Mr. Hancock: To ask the Secretary of State for Foreign and Commonwealth Affairs what assessment he has made of the capacity of Uganda to host the 2007 meeting of the Commonwealth Heads of Government; and if he will make a statement. 
Mr. Hancock: To ask the Secretary of State for Foreign and Commonwealth Affairs whether entry visas were issued to opposition politicians to attend the London debate on constitutional amendment in Uganda. 
John Bercow: To ask the Secretary of State for Foreign and Commonwealth Affairs (1) what recent discussions he has had with the government of Uzbekistan regarding the handling of protests in Eastern Andijan on 13 May 2005; 
Mr. Douglas Alexander: I am extremely disturbed by the reports of Uzbek troops firing on demonstrators in Andizhan (Andijan). When my right hon. Friend the Foreign Secretary first heard these reports he urged the Uzbek authorities to allow an independent, international investigation.
We have asked our Ambassador to Tashkent, Mr.David Moran, to convey these messages to senior figures in the Uzbek Government. We also asked Mr.Moran to urge the authorities for unrestricted access to Andizhan for the international community, including organisations like the UN High Commission for Refugees and the International Committee of the Red Cross (ICRC). The UK's proactive stance was instrumental in the authorities' decision to organise a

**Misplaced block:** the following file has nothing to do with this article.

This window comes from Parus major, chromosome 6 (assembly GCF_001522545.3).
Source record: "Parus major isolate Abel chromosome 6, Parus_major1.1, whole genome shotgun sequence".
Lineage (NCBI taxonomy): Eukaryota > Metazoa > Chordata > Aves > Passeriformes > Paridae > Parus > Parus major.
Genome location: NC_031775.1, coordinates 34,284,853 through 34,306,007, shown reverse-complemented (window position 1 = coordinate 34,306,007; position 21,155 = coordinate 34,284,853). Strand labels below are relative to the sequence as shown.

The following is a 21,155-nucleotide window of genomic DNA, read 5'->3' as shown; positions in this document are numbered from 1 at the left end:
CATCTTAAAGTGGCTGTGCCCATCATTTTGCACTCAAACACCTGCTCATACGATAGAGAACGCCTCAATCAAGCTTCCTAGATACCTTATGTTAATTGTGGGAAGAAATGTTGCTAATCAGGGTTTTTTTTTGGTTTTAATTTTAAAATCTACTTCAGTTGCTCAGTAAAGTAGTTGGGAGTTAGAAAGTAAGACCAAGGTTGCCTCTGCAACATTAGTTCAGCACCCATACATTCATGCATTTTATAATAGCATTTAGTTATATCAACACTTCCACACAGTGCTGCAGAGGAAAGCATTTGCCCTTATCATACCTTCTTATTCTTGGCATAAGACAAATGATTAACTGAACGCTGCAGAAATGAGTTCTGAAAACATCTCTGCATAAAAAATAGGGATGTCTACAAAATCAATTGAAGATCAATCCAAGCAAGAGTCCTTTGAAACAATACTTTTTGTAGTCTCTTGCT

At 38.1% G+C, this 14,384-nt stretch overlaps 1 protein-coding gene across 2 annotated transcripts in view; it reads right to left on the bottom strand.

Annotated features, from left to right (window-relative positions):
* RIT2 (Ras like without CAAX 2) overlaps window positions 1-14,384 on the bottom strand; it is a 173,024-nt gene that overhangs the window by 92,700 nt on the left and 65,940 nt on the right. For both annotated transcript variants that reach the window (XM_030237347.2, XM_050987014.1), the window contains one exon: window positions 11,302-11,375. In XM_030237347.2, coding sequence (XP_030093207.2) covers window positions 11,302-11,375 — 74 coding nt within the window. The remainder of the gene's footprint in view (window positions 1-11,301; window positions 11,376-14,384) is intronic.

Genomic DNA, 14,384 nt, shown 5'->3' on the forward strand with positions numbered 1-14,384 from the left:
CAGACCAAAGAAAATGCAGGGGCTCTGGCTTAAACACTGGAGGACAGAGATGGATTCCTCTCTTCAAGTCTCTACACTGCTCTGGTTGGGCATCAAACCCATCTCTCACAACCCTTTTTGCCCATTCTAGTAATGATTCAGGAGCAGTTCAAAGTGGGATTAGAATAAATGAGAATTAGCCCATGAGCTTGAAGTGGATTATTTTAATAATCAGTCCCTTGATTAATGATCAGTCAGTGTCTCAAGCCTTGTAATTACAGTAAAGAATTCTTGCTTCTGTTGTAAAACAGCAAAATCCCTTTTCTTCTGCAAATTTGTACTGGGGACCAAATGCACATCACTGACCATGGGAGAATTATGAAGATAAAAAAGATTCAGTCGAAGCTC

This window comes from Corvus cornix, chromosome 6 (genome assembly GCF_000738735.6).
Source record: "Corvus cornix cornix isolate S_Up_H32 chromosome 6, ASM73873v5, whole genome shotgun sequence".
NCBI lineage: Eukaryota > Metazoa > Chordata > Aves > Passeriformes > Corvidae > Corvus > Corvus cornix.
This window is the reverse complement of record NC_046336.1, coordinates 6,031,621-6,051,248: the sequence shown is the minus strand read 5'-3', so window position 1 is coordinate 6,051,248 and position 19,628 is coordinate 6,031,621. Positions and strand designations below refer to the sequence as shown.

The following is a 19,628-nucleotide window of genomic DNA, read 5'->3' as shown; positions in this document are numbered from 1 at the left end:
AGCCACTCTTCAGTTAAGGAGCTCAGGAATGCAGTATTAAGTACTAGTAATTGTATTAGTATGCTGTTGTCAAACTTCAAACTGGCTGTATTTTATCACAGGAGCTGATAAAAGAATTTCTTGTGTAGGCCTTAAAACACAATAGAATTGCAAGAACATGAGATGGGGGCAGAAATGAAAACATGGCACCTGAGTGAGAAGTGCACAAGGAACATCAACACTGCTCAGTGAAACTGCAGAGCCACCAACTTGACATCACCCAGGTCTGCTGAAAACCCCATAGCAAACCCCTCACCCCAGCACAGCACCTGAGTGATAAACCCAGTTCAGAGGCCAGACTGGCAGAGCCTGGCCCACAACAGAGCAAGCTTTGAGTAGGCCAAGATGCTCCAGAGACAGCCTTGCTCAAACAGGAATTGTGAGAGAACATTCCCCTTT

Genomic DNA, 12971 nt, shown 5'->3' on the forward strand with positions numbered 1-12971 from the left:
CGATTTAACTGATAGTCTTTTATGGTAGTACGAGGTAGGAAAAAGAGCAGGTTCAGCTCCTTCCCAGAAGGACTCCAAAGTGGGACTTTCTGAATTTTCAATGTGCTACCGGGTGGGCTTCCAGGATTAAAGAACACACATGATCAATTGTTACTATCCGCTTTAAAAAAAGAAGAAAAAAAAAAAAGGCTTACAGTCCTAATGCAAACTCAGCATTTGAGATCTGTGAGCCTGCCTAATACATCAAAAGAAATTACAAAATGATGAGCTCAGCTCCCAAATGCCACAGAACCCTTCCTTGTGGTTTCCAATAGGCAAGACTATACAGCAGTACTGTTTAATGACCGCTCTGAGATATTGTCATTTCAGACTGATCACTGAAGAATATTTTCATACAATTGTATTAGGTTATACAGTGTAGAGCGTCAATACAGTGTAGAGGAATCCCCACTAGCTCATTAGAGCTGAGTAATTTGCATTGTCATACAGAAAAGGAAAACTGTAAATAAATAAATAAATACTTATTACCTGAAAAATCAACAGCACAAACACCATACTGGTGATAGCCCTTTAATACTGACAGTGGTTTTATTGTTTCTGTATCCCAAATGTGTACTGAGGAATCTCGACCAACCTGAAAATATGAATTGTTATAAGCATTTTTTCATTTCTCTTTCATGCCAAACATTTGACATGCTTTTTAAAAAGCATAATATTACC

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visit to the region on 18 May 2005 by diplomats, members of international organisations and the world's media. Although highly orchestrated by the Uzbek authorities, this visit was an important first step towards securing the necessary transparency into the events of 1314 May 2005 in Andizhan (Andijan).
In the aftermath of Andizhan (Andijan), we are concerned by reports of the arrest and harassment of eyewitnesses, independent journalists and human rights activists. Mr. Moran conveyed this point in a meeting between EU ambassadors and Foreign Minister Ganiev on 1 June 2005. On 25 May 2005 our embassy delivered a note to the Uzbek authorities, registering our concern at the arrest of Saidjahon Zainabuddinov, the head of the 'appeal' human rights NGO.